I appreciate that the management report dated July 17, 2014 references the Canadian Library Association’s Statement on Intellectual Freedom and talks about VPL’s commitment to this core library value. This policy does not “guarantee and facilitate access to all expressions of knowledge and intellectual activity”, in fact it erodes these freedoms. The phrase “explicit sexual images” is highly problematic and extremely vague. Who decides what is sexually explicit? A colleague at a public library told me about a complaint from a patron about another patron who was apparently looking at pornography. This person turned out to be watching a online video of childbirth.

It seems like there is confusion about what intellectual freedom looks like online versus the library’s traditional print collections. If someone was to read an ebook version of the graphic novel Lost Girls on a tablet device, or search for online information about sexual health or human sexuality, or watch a video of well known contemporary performance artist Annie Sprinkle–would VPL staff or security come and kick them out of the library? While some people might find these topics offensive, they are all legitimate information needs.

Reading the current practice of what happens when someone reports seeing something offensive really troubles me. The management report states that either staff or a security guard asks the user to stop viewing the inappropriate material, if the library user does not comply they are asked to leave the library. I’m concerned that there isn’t an evaluation of whether the material is acceptable or not. Also, having a security guard come up to you and possibly kicking you out of the library is a scary and intimidating experience, especially for many socially excluded individuals.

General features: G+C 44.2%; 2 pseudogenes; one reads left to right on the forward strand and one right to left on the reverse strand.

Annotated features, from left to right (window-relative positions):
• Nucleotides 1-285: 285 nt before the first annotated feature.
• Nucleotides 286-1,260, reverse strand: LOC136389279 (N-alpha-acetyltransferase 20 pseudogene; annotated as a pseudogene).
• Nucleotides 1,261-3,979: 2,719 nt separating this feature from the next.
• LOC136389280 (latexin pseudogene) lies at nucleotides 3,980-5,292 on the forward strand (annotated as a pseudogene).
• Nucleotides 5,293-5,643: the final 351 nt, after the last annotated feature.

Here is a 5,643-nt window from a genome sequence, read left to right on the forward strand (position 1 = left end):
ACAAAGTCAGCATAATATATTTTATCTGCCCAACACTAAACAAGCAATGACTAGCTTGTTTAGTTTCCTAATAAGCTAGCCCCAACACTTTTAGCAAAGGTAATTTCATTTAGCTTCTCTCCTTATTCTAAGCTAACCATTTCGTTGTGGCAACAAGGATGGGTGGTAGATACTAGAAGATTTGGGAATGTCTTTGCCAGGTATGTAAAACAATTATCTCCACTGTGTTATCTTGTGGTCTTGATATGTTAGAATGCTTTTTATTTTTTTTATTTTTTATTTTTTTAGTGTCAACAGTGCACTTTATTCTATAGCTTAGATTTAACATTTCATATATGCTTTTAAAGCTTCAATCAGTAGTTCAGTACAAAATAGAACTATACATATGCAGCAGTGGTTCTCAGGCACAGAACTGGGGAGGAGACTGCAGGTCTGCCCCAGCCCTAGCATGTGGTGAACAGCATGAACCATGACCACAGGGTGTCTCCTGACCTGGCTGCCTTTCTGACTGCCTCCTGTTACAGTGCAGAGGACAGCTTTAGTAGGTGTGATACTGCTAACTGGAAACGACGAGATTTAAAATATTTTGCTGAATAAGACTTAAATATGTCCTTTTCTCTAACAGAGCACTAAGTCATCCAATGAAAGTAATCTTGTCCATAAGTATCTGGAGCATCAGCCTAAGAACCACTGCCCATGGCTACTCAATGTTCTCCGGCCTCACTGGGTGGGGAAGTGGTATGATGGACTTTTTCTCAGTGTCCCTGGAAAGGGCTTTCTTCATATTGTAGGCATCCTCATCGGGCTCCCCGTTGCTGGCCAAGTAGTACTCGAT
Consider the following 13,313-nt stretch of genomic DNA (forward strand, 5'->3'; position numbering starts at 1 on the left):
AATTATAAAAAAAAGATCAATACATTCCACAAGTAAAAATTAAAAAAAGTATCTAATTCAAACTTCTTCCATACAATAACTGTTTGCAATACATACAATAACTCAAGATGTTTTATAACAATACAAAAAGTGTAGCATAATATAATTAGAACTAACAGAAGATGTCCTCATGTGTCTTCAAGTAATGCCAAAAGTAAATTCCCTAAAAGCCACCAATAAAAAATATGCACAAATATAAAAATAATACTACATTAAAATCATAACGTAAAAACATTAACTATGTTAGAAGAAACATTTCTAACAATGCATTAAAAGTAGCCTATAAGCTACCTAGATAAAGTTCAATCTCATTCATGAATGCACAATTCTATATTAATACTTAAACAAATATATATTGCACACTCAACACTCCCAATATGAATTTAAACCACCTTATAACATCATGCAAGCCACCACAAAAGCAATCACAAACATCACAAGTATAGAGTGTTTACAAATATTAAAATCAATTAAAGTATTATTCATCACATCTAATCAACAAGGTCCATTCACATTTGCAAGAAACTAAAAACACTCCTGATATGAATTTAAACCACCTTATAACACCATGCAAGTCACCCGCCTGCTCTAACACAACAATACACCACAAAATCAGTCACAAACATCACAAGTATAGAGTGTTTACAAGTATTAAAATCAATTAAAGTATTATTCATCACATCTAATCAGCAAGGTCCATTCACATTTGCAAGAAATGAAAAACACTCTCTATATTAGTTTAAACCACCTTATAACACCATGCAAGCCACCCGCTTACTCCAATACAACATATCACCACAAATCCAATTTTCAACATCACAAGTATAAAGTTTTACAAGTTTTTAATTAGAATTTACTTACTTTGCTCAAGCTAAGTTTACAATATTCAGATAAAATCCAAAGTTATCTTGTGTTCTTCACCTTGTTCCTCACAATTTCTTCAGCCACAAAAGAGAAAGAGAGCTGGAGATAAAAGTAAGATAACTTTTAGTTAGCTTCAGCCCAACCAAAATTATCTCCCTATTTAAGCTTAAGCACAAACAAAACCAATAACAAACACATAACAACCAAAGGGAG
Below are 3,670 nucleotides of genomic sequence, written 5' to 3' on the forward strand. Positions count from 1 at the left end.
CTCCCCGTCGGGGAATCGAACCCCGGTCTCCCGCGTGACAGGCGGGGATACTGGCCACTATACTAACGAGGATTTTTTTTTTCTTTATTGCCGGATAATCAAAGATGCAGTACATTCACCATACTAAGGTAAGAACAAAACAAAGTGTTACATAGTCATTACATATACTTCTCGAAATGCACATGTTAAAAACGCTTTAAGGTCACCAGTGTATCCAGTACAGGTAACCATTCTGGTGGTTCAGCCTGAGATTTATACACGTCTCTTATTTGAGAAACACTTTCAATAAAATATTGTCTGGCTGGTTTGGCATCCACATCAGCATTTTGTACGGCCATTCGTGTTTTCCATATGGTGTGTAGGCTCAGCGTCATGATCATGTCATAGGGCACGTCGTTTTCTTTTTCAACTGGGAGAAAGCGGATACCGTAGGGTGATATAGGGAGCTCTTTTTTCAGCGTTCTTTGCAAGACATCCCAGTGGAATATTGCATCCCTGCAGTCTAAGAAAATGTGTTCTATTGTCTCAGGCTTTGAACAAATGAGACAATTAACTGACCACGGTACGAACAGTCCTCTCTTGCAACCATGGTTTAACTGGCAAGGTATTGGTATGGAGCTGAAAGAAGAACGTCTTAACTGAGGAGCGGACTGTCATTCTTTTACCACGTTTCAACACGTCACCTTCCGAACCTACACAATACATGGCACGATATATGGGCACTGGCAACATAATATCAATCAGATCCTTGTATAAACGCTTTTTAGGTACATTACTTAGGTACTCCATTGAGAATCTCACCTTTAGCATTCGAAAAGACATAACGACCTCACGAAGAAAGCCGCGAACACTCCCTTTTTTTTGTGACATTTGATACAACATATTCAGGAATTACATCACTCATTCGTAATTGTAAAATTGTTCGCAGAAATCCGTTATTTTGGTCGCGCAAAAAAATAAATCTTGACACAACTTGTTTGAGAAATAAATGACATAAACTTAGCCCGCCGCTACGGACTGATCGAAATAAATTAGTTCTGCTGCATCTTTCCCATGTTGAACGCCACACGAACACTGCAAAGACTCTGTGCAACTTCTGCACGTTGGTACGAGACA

The management report describes this as being a problem primarily at the Central library and Mount Pleasant branch. This sounds like a design challenge: “how do you design public spaces so that library users’ freedom to access does not impact staff member’s freedom to work without seeing things that offend them?” As the Central branch has moved to a roving reference model, perhaps it is time to rethink how the seating areas and computers are set up.

Again, I ask you to reconsider this policy decision.

using IFTTT to help find awesome rental housing

Finding good rental housing in Vancouver is hard. A recent study showed that Vancouver is the second most expensive housing market  in the world. Rent is quite expensive and decent apartments or rental houses get snapped up pretty quickly. A dear friend is looking for a new place to move as their landlord has sold the house they’ve been living in. It’s a stressful situation.

Elaine Miller had a bright idea on using IFTTT to keep tabs on a specific search on Craigslist’s Apartments/Housing for Rent boards and drop the results into a Google Drive spreadsheet.

Here’s how you would do this.

  1. Create an account on
  2. Figure out your Craigslist search. This example is for a 2 bedroom that is less than $1600/month.
  3. Use this IFTTT recipe: searching for what? a Craigslist spreadsheet. A recipe is a simple program that says if a certain condition is met, then do something.
  4. You will be prompted to activate the Craigslist and Google Drive channels. A channel is IFTTT speak for an input or output.Screen Shot 2014-05-21 at 8.31.04 PM
  5. Copy/Paste the URL from your Craigslist search. For this example it is